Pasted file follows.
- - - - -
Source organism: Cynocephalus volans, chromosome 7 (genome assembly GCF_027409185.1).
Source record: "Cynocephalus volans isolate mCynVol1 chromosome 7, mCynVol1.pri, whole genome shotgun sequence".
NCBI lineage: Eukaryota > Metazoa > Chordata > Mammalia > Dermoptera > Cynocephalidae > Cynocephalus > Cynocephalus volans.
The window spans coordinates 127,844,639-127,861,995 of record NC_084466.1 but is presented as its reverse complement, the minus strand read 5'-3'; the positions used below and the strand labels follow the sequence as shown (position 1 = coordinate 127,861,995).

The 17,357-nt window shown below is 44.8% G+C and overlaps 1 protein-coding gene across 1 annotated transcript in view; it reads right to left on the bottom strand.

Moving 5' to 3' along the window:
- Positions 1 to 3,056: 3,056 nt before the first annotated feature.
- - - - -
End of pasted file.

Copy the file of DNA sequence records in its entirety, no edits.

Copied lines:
Source organism: Cynocephalus volans, chromosome 7 (genome assembly GCF_027409185.1).
Source record: "Cynocephalus volans isolate mCynVol1 chromosome 7, mCynVol1.pri, whole genome shotgun sequence".
NCBI lineage: Eukaryota > Metazoa > Chordata > Mammalia > Dermoptera > Cynocephalidae > Cynocephalus > Cynocephalus volans.
The window spans coordinates 127,844,639-127,861,995 of record NC_084466.1 but is presented as its reverse complement, the minus strand read 5'-3'; the positions used below and the strand labels follow the sequence as shown (position 1 = coordinate 127,861,995).

The 17,357-nt window shown below is 44.8% G+C and overlaps 1 protein-coding gene across 1 annotated transcript in view; it reads right to left on the bottom strand.

Moving 5' to 3' along the window:
- Positions 1 to 3,056: 3,056 nt before the first annotated feature.